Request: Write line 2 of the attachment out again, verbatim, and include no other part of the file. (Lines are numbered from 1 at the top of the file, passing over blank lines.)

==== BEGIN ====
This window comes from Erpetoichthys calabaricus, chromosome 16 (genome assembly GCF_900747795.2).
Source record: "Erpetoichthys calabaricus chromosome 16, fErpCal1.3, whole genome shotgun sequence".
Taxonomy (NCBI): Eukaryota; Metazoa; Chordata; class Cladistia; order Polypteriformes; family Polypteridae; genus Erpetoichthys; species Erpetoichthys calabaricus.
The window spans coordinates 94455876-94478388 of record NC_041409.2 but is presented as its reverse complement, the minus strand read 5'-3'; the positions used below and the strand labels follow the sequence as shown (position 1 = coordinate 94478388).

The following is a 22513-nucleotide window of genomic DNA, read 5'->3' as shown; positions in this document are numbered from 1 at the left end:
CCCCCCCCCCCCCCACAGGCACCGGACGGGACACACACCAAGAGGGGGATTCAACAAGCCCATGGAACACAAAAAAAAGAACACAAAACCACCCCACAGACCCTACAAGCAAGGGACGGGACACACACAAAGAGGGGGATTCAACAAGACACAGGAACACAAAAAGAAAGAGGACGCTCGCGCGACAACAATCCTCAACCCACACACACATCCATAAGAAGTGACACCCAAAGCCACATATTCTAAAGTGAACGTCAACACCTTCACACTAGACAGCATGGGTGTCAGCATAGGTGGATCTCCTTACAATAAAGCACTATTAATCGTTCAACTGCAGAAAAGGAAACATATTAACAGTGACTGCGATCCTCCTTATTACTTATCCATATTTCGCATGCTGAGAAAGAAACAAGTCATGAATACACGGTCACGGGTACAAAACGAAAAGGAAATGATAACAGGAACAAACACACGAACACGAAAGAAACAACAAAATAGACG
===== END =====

Source record: "Erpetoichthys calabaricus chromosome 16, fErpCal1.3, whole genome shotgun sequence".